11 November 2013
A monumental anniversary.
The aspirations for good government of a number of the 1200 enthusiasts at the London Open Government Summit at the beginning of November include explicit transparency as the process for shining through blinkered policies like those that led to the implosion of European societies in 1914 and the exhaustion by 1918 of their national economies, consequent upon the ‘Great War’
The extent to which countries are seen to meet Open Government standards is somewhat variable – and possibly dependent on the eye of the beholder – as shown by the ratings given in comparable surveys published in conjunction with the Open Government Summit. The Open Knowledge Foundation published its findings as the first Open Government Index; the Open Data Institute published its research as the first Open Data Barometer.
New Zealand, rated fourth in the Open Government Barometer, shared eighth place with Australia in the Open Government Index. A constant is that the United Kingdom and the United States were the most highly rated in both surveys.
But these lead states would have been squirming with the Aruna Roy question put to the US Secretary of State at a plenary session: “There’s more transparency in governments, there’s more accountability,” she said. “And at the same time, there are more restrictive laws being passed by all governments today than ever before and there is an attempt at surveillance by my government and your government. Why is this happening?”
John Kerry “… defended the motives of US intelligence agencies, insisting no-one innocent was being abused and that surveillance … had prevented many terrorist plots, but acknowledged that trust needed to be restored and that surveillance had, in some cases, gone too far…”
The distinctions between the surveys are perhaps more in matters measured than the evaluations per se. The top ten of both surveys rank more or less the same countries – the striking differences occur further down the list with Korea, Estonia, Japan, Spain and Israel being part of the top 20 on the Barometer, but excluded in favour of Moldova, Bulgaria Malta and Portugal on the Index.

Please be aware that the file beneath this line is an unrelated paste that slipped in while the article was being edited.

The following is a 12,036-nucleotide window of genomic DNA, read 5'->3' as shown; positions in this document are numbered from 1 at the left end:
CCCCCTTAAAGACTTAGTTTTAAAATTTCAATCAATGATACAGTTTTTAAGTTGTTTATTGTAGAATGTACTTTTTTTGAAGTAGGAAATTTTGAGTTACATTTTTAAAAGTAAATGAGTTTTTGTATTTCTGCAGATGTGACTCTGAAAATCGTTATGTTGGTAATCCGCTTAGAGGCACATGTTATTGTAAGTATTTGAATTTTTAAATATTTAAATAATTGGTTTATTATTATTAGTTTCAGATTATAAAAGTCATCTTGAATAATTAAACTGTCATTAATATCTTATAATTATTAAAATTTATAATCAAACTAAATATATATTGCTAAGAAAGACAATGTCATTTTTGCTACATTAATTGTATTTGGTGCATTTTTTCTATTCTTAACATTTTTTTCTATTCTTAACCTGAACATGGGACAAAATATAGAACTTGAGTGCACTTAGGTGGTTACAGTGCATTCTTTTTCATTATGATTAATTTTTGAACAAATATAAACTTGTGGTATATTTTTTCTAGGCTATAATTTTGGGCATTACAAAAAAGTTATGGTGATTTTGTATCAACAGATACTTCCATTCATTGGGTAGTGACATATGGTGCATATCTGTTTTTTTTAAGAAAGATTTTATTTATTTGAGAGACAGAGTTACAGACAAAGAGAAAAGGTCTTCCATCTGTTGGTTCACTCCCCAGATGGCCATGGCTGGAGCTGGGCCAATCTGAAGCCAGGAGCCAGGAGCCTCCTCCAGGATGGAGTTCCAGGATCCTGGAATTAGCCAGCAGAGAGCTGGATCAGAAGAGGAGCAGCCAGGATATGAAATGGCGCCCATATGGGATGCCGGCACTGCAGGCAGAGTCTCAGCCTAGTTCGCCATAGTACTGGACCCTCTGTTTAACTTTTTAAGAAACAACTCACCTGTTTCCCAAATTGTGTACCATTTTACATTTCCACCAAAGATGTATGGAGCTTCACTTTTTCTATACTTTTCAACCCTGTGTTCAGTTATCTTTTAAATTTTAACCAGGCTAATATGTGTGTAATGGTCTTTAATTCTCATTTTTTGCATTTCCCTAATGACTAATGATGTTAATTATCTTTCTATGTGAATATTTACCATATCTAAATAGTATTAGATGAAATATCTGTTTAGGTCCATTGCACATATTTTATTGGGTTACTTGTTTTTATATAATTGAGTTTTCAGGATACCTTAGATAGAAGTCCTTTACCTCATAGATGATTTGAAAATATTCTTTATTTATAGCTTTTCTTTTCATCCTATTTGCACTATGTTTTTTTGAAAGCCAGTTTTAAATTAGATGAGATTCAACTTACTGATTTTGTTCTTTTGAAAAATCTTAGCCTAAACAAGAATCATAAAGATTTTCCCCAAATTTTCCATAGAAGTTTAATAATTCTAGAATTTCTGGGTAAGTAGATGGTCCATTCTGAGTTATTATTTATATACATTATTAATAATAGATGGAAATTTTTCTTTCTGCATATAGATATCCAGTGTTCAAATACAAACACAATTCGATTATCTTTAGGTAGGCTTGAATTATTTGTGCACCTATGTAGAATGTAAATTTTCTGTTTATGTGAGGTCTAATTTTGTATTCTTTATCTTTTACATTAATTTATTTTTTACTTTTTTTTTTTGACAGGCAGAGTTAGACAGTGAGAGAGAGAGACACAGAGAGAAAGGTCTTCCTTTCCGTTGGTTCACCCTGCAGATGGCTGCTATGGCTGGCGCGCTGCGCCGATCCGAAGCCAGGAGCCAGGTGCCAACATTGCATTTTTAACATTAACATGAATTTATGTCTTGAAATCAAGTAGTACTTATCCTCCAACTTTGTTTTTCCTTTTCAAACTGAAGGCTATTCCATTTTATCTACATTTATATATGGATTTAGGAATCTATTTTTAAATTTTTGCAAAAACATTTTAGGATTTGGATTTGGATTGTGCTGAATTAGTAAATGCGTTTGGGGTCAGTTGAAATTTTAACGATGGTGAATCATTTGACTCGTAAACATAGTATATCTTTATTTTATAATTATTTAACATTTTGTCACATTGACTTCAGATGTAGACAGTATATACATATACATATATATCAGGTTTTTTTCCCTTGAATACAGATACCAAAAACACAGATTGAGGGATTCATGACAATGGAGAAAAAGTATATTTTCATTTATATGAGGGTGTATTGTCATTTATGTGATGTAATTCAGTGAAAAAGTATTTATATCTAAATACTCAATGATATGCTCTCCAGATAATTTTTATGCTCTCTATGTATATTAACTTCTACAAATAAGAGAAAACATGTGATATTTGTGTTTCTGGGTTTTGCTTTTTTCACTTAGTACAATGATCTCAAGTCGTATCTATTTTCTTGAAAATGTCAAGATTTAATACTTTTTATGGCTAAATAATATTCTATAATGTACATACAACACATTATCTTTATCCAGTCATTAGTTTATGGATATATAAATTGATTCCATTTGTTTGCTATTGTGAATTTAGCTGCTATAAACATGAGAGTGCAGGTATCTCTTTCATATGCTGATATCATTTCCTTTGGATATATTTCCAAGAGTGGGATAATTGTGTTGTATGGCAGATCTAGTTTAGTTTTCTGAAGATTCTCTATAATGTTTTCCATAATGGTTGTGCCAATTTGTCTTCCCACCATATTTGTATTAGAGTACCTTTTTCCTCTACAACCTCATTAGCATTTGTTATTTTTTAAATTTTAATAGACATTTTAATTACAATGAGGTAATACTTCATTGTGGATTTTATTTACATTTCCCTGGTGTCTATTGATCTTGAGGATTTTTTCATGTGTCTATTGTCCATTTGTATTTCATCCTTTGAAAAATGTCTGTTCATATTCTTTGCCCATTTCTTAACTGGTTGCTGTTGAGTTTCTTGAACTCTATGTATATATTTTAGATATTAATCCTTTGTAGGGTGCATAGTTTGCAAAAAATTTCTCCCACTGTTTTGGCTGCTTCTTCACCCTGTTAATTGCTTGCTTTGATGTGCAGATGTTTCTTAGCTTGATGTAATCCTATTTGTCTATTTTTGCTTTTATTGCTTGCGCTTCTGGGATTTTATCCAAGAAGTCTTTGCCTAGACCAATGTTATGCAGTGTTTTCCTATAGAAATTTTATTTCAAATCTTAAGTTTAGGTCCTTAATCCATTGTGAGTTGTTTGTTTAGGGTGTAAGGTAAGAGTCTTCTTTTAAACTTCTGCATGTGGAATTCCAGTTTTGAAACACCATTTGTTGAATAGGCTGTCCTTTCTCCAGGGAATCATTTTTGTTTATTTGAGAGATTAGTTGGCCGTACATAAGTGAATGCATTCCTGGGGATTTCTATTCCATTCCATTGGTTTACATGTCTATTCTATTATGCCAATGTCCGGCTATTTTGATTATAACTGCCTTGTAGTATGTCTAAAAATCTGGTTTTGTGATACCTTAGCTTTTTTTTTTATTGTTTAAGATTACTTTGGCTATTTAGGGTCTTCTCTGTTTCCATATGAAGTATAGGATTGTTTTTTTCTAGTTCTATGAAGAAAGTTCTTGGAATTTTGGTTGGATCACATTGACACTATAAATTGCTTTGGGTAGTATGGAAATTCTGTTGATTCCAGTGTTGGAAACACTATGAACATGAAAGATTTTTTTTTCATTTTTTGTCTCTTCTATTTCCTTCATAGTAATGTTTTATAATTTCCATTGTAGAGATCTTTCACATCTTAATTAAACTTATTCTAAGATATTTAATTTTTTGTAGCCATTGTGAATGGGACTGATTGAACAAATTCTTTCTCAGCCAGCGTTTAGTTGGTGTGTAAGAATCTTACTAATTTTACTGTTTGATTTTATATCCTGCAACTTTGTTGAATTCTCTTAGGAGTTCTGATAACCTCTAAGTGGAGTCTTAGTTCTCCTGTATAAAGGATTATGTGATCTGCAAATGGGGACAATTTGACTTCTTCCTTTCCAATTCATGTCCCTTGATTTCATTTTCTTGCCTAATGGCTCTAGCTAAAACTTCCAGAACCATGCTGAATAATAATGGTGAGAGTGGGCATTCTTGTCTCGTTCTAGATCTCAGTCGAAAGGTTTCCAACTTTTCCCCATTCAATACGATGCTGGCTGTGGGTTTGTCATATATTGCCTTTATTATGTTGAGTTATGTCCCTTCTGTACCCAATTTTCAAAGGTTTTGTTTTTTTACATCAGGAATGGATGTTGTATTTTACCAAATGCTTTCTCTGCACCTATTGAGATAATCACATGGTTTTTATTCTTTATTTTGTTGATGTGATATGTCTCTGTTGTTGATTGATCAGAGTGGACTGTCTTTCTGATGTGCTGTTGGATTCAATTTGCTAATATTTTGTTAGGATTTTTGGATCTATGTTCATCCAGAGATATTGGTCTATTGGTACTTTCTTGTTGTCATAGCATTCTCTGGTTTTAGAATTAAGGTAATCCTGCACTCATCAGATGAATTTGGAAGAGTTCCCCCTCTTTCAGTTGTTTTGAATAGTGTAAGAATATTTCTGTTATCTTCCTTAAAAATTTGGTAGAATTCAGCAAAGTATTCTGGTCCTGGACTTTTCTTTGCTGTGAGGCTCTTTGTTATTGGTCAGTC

The Barometer assessed 77 countries while the Index assessed 70, both including only a minority of Open Government Partnership member states. The Barometer includes a ‘radar’ image of survey findings of the participating countries. That for New Zealand is somewhat eccentric in pattern suggesting that there is much room for improvement in some of the elements assessed.
The Index asked about the availability and accessibility of information in ten key areas –including government spending, election results, transport timetables, and pollution levels. The Barometer survey explored the adoption of the Open Government Declaration principles, including right to information laws, the penetration of OG Declaration in layers of government, whether there was much demand for open data and the extent to which there was training and encouragement of innovation regarding open data.
|Open Government Barometer 2013||Open Government Index 2013|
|United Kingdom||1 1||United Kingdom|
|United States||2 2||United States|
|New Zealand||4 4||Norway|
|Canada||8 8||New Zealand|
|Republic of Korea||12 12||Moldova|